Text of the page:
Note: Where available, the PDF/Word icon below is provided to view the complete and fully formatted document
 Download Current HansardDownload Current Hansard    View Or Save XMLView/Save XML

Previous Fragment    Next Fragment
Monday, 18 November 2002
Page: 6634

Senator CHRIS EVANS (6:06 PM) —I rise to speak on behalf of the Labor Party on the Health Insurance Amendment (Professional Services Review and Other Matters) Bill 2002. I foreshadow that I will be moving, on behalf of the ALP, an amendment at the committee stage that removes an age based inequality relating to cleft lip and palate sufferers which the bill perpetuates in the Health Insurance Act. This bill makes some technical improvements to the implementation of the Professional Services Review Scheme as well as increasing the age past which people who suffer from cleft lip or cleft palate can claim Medicare benefits for their treatment. However, the government has, unfortunately, not seen fit to remove the age barrier entirely or to allow all those who need further treatment for cleft lip or cleft palate to claim Medicare benefits rather than just those who happen to be under 28 years of age.

Before talking further about the proposed amendment that the ALP is seeking to have inserted in the bill to correct this inequality, I will deal with those parts of the bill that change the application of the Professional Services Review Scheme. The bill amends the Health Insurance Act 1973 to clarify the operation of the professional services reviewed in the PSR Scheme. This is the scheme which regulates fraud and inappropriate practice, in particular overservicing in relation to medical services. A major focus of the Professional Services Review Scheme is to prevent, detect and investigate fraud and inappropriate practice with regard to medical services for which a benefit has been paid under Medicare. Under the PSR Scheme there is a stage process in which statistically high servicing is investigated and any resultant clinically inappropriate practice identified.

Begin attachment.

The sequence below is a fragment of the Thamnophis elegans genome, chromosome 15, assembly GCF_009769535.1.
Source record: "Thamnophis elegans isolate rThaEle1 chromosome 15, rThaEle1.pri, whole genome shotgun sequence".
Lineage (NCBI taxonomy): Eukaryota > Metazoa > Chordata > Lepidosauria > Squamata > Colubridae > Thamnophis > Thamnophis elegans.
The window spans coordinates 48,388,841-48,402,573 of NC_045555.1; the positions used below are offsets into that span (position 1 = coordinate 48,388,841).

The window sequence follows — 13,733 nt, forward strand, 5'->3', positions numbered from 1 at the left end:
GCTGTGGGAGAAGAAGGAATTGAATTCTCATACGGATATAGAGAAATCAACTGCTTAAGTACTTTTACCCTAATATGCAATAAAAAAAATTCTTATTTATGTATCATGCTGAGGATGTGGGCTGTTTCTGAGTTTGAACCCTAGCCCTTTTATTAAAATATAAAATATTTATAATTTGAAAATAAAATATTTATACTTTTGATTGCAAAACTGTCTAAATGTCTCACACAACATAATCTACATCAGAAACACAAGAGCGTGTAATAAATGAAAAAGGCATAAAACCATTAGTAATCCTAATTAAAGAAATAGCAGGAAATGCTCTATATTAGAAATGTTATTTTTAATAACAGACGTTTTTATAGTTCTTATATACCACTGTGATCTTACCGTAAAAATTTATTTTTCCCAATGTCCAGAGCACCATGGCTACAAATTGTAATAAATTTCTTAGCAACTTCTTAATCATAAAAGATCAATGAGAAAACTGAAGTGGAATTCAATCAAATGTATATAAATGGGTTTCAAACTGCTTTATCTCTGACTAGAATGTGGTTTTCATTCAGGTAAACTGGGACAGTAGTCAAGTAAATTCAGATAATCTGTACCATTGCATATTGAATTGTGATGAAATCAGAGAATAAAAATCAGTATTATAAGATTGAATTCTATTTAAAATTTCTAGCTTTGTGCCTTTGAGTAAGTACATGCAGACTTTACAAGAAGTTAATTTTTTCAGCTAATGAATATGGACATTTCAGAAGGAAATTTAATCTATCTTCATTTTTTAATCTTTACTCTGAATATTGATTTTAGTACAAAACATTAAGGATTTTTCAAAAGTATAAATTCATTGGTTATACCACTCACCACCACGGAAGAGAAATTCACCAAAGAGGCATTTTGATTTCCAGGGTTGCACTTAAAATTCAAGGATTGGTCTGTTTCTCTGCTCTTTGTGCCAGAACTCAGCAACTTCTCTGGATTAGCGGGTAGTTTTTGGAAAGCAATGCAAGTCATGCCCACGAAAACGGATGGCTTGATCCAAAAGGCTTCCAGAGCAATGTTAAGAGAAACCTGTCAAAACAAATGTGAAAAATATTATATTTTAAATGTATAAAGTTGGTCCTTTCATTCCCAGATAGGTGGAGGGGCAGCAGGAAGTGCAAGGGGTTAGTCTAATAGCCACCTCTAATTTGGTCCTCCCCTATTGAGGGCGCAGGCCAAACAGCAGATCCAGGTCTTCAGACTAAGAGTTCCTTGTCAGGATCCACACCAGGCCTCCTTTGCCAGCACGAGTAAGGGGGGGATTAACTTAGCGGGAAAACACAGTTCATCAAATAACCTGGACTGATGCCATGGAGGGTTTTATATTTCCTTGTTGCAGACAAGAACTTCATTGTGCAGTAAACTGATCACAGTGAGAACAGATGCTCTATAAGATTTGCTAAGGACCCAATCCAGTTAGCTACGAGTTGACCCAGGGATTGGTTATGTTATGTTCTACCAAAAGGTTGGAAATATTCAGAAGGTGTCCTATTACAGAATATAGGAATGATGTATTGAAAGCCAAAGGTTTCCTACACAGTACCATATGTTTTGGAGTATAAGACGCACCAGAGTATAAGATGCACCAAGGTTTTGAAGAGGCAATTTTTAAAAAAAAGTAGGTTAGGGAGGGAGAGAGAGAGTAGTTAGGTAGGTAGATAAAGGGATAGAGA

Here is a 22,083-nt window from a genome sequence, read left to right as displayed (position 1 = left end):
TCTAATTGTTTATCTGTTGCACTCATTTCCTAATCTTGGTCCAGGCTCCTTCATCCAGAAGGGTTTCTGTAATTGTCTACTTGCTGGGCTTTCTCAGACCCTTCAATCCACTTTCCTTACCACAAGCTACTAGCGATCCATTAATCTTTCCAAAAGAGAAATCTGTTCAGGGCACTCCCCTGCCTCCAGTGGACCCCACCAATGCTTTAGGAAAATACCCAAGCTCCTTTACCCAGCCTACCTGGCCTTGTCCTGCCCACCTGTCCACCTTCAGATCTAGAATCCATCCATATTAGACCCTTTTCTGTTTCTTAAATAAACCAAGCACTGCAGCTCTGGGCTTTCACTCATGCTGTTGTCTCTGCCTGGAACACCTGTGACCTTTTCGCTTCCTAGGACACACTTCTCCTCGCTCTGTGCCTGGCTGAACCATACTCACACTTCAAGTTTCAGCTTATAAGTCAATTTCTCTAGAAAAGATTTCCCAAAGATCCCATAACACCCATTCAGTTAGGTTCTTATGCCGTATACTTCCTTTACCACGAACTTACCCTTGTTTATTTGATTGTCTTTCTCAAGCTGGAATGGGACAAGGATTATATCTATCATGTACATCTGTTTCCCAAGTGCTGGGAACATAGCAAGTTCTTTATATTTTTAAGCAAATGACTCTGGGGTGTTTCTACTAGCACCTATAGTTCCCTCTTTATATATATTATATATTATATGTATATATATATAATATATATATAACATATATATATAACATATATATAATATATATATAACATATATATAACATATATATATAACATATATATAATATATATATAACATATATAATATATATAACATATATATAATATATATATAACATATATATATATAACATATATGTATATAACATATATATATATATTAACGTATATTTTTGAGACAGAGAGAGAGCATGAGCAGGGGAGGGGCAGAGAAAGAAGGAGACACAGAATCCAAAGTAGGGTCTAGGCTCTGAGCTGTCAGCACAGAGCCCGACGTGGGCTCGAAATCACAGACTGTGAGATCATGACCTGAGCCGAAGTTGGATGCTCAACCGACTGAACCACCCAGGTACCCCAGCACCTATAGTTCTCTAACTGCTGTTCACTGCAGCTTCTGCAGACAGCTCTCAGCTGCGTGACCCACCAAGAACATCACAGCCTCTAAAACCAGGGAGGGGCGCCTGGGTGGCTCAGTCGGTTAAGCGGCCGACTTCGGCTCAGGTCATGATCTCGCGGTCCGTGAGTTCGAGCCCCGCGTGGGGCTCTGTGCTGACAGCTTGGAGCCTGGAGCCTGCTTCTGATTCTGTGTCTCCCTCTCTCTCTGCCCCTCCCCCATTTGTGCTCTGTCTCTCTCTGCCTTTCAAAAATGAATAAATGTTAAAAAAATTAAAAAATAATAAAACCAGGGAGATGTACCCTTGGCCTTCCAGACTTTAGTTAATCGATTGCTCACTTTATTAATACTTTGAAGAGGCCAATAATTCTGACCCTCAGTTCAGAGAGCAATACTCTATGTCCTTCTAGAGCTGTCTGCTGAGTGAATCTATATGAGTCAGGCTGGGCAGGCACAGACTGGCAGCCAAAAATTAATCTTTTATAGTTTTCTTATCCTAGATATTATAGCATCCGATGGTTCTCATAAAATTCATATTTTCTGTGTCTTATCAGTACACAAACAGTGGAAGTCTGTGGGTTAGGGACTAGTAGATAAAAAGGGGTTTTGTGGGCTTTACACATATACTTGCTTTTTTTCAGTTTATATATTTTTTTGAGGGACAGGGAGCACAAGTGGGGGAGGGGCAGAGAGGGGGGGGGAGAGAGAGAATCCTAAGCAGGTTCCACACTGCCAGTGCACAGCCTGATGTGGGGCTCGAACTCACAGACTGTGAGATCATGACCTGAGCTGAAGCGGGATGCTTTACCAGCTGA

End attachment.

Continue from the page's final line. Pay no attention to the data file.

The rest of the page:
The amendments contained in this bill seek to fix the problems identified with amendments passed in 1999, which were the subject of legal challenge. The amendments relate to five main areas. These include the objects and outline clauses, which are tightened, and the investigative referral process, which is replaced with a request process. A formal review stage is included, which follows on from the investigative referral request, and the the need to particularise the conduct of medical practitioners and its effect on jurisdiction is clarified, and there is increased procedural fairness protection at various stages. These amendments are all technical in nature. They are designed fundamentally to ensure that the investigation of fraudulent and other inappropriate medical practices is not subject to legal and administrative challenge. Labor is not aware that members of the medical profession or its representative organisations, such as the AMA, have raised any concerns relating to the provisions of the bill. On that basis, and because they strike us as good policy, the ALP supports them.